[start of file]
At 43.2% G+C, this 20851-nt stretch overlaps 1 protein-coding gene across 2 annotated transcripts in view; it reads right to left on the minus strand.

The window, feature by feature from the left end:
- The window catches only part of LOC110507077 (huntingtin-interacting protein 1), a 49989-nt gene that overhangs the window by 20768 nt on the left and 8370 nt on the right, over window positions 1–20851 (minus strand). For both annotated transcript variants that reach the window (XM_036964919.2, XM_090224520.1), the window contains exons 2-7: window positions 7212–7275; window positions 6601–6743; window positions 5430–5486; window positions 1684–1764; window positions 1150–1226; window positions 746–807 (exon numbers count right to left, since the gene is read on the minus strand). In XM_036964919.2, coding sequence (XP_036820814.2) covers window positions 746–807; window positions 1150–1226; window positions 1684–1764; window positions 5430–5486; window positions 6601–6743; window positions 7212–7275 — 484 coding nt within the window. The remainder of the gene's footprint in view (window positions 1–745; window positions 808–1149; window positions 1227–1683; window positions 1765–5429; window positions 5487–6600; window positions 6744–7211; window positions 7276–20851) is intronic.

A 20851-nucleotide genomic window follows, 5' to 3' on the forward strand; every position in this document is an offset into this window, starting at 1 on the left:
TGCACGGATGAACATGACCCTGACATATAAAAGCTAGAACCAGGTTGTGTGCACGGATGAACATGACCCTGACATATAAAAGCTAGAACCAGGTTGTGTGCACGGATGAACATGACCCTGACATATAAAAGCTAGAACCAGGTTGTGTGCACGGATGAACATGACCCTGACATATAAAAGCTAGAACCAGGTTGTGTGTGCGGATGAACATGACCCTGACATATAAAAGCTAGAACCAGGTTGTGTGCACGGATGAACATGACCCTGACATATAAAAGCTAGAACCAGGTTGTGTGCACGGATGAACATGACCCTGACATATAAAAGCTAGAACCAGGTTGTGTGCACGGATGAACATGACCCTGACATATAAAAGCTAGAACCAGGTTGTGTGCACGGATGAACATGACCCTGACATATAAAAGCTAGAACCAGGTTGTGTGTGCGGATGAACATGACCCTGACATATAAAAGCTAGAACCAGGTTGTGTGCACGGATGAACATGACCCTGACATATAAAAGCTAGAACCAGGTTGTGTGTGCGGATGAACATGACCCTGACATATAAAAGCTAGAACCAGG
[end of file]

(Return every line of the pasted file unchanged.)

At 43.2% G+C, this 20851-nt stretch overlaps 1 protein-coding gene across 2 annotated transcripts in view; it reads right to left on the minus strand.

The window, feature by feature from the left end:
- The window catches only part of LOC110507077 (huntingtin-interacting protein 1), a 49989-nt gene that overhangs the window by 20768 nt on the left and 8370 nt on the right, over window positions 1–20851 (minus strand). For both annotated transcript variants that reach the window (XM_036964919.2, XM_090224520.1), the window contains exons 2-7: window positions 7212–7275; window positions 6601–6743; window positions 5430–5486; window positions 1684–1764; window positions 1150–1226; window positions 746–807 (exon numbers count right to left, since the gene is read on the minus strand). In XM_036964919.2, coding sequence (XP_036820814.2) covers window positions 746–807; window positions 1150–1226; window positions 1684–1764; window positions 5430–5486; window positions 6601–6743; window positions 7212–7275 — 484 coding nt within the window. The remainder of the gene's footprint in view (window positions 1–745; window positions 808–1149; window positions 1227–1683; window positions 1765–5429; window positions 5487–6600; window positions 6744–7211; window positions 7276–20851) is intronic.

A 20851-nucleotide genomic window follows, 5' to 3' on the forward strand; every position in this document is an offset into this window, starting at 1 on the left:
TGCACGGATGAACATGACCCTGACATATAAAAGCTAGAACCAGGTTGTGTGCACGGATGAACATGACCCTGACATATAAAAGCTAGAACCAGGTTGTGTGCACGGATGAACATGACCCTGACATATAAAAGCTAGAACCAGGTTGTGTGCACGGATGAACATGACCCTGACATATAAAAGCTAGAACCAGGTTGTGTGTGCGGATGAACATGACCCTGACATATAAAAGCTAGAACCAGGTTGTGTGCACGGATGAACATGACCCTGACATATAAAAGCTAGAACCAGGTTGTGTGCACGGATGAACATGACCCTGACATATAAAAGCTAGAACCAGGTTGTGTGCACGGATGAACATGACCCTGACATATAAAAGCTAGAACCAGGTTGTGTGCACGGATGAACATGACCCTGACATATAAAAGCTAGAACCAGGTTGTGTGTGCGGATGAACATGACCCTGACATATAAAAGCTAGAACCAGGTTGTGTGCACGGATGAACATGACCCTGACATATAAAAGCTAGAACCAGGTTGTGTGTGCGGATGAACATGACCCTGACATATAAAAGCTAGAACCAGG